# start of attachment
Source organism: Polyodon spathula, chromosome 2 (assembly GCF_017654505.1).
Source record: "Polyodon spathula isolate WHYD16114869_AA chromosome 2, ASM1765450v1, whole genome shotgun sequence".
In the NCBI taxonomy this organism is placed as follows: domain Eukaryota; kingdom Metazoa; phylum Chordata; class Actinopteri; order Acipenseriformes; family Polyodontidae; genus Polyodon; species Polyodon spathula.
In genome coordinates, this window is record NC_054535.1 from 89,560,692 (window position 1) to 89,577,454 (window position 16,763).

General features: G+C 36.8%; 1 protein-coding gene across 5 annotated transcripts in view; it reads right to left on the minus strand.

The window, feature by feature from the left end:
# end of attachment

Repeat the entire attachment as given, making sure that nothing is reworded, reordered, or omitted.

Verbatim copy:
Source organism: Polyodon spathula, chromosome 2 (assembly GCF_017654505.1).
Source record: "Polyodon spathula isolate WHYD16114869_AA chromosome 2, ASM1765450v1, whole genome shotgun sequence".
In the NCBI taxonomy this organism is placed as follows: domain Eukaryota; kingdom Metazoa; phylum Chordata; class Actinopteri; order Acipenseriformes; family Polyodontidae; genus Polyodon; species Polyodon spathula.
In genome coordinates, this window is record NC_054535.1 from 89,560,692 (window position 1) to 89,577,454 (window position 16,763).

General features: G+C 36.8%; 1 protein-coding gene across 5 annotated transcripts in view; it reads right to left on the minus strand.

The window, feature by feature from the left end: